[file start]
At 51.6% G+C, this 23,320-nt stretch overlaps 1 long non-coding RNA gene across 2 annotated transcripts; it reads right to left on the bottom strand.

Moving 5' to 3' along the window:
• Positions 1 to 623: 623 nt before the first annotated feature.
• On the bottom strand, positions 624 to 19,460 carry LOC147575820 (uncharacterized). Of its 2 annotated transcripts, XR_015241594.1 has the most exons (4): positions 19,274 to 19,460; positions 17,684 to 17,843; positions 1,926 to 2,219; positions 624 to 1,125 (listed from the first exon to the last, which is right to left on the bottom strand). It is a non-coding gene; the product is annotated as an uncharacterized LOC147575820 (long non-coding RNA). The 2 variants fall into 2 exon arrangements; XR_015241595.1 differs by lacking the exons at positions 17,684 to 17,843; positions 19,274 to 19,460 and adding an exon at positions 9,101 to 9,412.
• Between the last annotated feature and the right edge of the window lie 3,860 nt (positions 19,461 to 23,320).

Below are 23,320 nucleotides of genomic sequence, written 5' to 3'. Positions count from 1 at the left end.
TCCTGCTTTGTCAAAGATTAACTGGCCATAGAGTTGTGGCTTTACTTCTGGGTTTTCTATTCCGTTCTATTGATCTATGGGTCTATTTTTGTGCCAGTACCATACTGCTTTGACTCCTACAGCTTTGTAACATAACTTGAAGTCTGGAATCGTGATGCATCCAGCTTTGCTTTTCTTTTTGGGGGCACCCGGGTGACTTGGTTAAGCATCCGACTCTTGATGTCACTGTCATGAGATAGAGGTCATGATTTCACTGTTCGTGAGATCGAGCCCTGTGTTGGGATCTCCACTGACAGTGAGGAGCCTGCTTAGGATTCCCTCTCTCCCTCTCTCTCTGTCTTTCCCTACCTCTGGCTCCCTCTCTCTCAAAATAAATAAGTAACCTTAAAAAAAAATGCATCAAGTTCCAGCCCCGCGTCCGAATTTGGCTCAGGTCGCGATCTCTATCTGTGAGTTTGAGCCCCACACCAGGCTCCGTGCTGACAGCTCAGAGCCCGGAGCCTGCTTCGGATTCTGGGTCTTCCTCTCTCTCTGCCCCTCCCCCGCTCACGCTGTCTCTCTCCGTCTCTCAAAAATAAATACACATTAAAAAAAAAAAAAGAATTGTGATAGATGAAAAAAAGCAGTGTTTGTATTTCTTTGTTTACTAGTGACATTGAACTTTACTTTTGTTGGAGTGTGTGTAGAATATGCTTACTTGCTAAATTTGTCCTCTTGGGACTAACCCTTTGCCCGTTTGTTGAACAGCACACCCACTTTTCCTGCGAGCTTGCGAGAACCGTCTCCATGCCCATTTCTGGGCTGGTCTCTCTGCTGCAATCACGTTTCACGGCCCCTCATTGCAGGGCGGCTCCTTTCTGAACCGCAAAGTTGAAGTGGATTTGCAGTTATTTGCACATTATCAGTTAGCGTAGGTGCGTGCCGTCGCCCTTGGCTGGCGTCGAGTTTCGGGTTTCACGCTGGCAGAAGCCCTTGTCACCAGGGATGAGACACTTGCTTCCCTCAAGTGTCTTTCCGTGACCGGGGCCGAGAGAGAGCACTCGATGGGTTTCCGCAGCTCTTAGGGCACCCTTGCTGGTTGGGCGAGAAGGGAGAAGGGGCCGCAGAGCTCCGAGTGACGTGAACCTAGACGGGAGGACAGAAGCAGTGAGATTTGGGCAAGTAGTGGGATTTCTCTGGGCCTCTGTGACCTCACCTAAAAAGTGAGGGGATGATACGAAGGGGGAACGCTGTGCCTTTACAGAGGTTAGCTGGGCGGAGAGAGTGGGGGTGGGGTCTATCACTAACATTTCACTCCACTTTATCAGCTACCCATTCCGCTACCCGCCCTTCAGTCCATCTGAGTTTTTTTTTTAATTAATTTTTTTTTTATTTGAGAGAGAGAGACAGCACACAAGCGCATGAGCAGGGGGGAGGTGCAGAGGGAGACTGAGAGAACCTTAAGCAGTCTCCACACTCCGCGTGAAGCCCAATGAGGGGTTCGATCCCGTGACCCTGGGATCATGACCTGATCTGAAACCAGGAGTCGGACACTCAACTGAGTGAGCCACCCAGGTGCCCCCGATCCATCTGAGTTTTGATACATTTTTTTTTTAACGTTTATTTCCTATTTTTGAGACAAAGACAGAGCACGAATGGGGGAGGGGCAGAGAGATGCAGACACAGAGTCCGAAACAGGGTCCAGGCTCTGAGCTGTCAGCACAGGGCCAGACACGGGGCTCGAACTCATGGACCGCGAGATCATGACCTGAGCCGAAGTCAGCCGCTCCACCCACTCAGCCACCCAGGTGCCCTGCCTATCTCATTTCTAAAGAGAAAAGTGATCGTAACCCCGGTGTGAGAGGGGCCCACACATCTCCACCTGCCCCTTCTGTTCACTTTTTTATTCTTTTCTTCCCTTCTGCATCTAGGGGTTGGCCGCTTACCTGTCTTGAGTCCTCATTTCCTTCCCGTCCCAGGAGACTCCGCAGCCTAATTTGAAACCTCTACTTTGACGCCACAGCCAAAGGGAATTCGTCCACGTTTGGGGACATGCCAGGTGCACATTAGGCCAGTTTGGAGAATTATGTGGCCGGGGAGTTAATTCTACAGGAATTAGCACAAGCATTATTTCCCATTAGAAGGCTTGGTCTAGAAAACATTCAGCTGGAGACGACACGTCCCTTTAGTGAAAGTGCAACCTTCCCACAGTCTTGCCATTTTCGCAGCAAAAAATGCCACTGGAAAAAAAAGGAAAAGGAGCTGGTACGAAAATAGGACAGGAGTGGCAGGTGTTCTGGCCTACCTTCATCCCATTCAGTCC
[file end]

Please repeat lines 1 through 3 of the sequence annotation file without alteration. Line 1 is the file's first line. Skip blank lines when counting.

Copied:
At 51.6% G+C, this 23,320-nt stretch overlaps 1 long non-coding RNA gene across 2 annotated transcripts; it reads right to left on the bottom strand.

Moving 5' to 3' along the window:
• Positions 1 to 623: 623 nt before the first annotated feature.